Wisconsin resident, state lawmaker pay tribute to slain officer

By Kevin Beese Staff Reporter

Tim Nelson holds an American flag outside the visitation service for slain Chicago police Officer Samuel Jimenez as state Rep. Jamie Andrade stands guard with Nelson during the six-hour visitation. (Photo by Kevin Beese/Chronicle Media)

When Tim Nelson of Oak Creek, Wis. saw the visitation and funeral times for slain Chicago police Officer Samuel Jimenez, he knew what he had to do.

He grabbed his American flag and made the 1-hour, 10-minute trip to Oehler Funeral Home in Des Plaines.

“I just wanted to show my respect,” Nelson said Sunday (Nov. 25) from the sidewalk in front of the funeral home.

Nelson did the same last summer when two Milwaukee police officers were fatally shot.

“It’s something I wanted to do,” the Oak Creek resident said about making the trip to Chicago to honor Jimenez, who died in the Nov. 19 Mercy Hospital shootings. “I wanted to come and show them support.”

Getting words of thanks from police officers arriving at and leaving the funeral home, Nelson returned words of thanks, giving the officers his praise for their service.

Nelson said he planned to stand watch, holding his American flag, through the six-hour visitation as well as Monday’s funeral and burial services.

State Rep. Jamie Andrade (D-Chicago) went over to Nelson to thank him for his effort and to find out what motorcycle, military or police group he was with at the visitation

“I came to pay my respects and ran into Tim,” Andrade said. “I asked him who he was doing this with. When I learned he was doing it alone, I said I would help him.”

So when Nelson needed a bathroom break or went to get a cup of hot chocolate from the volunteers on hand, Andrade stood in his place, along Miner Road with the flag flapping in the night air.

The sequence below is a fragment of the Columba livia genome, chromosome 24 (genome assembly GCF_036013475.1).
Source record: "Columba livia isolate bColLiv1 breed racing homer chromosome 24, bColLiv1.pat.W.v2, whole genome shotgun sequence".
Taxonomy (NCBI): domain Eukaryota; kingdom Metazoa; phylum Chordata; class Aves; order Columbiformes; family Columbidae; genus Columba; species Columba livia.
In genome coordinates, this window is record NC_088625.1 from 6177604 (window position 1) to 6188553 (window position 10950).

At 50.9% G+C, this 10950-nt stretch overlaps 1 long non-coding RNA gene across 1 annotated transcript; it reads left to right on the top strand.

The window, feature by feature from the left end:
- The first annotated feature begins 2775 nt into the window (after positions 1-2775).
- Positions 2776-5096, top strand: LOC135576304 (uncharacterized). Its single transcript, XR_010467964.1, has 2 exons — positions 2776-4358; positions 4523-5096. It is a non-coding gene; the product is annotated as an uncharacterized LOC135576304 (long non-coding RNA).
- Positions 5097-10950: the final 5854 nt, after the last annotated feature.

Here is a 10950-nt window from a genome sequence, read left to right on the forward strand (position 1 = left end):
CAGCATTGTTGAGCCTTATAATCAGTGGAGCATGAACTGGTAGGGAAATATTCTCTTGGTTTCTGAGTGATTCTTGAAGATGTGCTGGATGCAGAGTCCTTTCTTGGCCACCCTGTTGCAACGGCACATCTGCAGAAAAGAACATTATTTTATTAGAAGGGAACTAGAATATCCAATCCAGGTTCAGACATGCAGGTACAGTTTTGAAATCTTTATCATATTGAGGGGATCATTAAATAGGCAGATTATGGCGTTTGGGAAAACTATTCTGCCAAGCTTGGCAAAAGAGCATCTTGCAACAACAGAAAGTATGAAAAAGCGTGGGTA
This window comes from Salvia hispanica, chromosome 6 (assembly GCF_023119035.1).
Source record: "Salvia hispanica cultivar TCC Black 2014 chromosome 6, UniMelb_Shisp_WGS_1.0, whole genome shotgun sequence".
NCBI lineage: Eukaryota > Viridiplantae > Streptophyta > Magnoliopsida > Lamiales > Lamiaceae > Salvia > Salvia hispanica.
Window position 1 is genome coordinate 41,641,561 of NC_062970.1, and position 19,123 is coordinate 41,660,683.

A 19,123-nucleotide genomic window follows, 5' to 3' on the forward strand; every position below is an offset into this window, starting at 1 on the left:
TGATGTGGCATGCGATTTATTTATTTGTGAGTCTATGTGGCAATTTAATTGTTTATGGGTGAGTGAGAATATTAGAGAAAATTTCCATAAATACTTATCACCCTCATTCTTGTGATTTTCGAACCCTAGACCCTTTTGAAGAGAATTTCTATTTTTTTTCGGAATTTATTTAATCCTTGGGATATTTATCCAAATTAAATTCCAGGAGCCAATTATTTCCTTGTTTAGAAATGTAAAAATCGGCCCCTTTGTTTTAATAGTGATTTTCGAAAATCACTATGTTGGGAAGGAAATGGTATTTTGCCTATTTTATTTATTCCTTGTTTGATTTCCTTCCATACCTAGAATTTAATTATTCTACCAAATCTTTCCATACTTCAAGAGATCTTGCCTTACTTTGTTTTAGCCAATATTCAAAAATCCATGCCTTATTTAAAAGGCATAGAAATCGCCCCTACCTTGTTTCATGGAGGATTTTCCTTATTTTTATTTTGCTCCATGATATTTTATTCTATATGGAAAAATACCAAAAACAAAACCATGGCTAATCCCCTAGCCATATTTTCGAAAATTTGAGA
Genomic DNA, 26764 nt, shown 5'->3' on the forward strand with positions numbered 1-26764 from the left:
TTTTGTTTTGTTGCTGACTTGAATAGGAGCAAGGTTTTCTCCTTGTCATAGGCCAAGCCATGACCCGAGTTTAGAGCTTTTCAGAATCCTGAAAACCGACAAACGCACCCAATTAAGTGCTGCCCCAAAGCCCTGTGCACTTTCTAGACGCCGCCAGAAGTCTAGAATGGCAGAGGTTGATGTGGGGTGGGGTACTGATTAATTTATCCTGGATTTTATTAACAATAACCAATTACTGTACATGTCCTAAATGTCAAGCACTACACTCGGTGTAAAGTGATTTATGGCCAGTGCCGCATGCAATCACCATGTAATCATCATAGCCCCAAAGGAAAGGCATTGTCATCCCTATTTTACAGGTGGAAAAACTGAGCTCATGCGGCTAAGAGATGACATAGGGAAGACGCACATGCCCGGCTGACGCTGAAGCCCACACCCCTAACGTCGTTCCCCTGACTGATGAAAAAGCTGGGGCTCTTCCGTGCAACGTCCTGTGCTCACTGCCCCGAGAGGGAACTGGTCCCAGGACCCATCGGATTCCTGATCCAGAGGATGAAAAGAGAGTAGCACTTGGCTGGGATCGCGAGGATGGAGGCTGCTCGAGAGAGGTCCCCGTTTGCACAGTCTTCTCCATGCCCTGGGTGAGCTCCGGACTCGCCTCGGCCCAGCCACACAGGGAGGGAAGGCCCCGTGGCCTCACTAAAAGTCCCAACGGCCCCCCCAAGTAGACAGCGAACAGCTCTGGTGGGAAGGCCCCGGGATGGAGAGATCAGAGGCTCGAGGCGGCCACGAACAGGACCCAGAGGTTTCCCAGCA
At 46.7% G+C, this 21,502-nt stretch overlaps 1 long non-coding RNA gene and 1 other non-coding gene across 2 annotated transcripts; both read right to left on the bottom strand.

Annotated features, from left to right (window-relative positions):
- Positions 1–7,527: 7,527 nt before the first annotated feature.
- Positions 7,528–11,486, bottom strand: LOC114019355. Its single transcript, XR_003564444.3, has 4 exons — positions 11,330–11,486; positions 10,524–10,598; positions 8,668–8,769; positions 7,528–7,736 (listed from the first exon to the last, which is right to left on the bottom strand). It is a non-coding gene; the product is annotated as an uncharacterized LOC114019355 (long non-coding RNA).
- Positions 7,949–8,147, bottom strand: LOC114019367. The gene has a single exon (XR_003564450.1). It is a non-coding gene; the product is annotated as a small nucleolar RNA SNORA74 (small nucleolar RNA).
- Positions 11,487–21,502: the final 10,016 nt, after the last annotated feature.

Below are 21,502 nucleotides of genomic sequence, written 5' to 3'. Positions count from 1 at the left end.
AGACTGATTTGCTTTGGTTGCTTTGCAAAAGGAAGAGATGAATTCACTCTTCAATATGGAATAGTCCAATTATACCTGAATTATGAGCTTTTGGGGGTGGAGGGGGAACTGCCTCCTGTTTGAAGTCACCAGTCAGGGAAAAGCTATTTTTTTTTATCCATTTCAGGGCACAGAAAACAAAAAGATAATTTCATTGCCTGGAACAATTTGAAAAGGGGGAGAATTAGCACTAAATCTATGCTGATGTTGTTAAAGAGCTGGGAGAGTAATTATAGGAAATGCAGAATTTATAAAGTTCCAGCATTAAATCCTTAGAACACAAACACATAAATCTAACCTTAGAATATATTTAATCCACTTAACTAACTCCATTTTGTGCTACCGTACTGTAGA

A Chicago flag waves over a heated covering where people wait to pay their respects to slain Chicago police Officer Samuel Jimenez. (Photo by Kevin Beese/Chronicle Media)

“Something so simple can mean so much,” Andrade said of Nelson’s effort. “It is just one man and a flag, but it really says something.”

When praised for his actions, Nelson downplayed his efforts. “It’s the least I can do,” he said.

Jimenez was one of three people killed in the Mercy Hospital shootings. Also killed in the shootings were Dr. Tamara O’Neal and pharmacy resident Dayna Less.

Andrade was shocked when he saw the photo of the gunman. Juan Lopez, who was killed in a shootout with a special weapons and tactics officer after taking three lives, was an intern at 15 years old for former Chicago Ald. Dick Mell’s 33rd Ward office where Andrade was a staff member. The minister of a church near Mell’s office would bring over individuals in need of mentoring. Lopez was one of those individuals brought over for mentoring.

Andrade also took classes at DePaul University with Lopez.

“I was stunned,” Andrade said of learning of the gunman’s identity. “… I couldn’t believe it.”

Samuel Jimenez (Chicago Police Department photo)

Lopez spent a year or two as an intern in Mell’s office, Andrade said, and never showed any signs of violence.

“He just seemed to be a big, goofy kid,” Andrade said.

The state representative said he hadn’t seen Lopez in more than five years and said it is frightening how quickly mental illness can take over a person.

Andrade said more has to be done to address mental illness in the state. He noted that his 40th State Representative District was the first in the state to approve a property tax assessment to fund a mental health facility. The Kedzie Center mental health facility gets $500,000 to $600,000 a year from the tax assessment.


“It is the not the right funding mechanism, but something had to be done to make mental health services accessible,” Andrade said. “We need our mental health services so we can take people off the street and they can get the help they need.”

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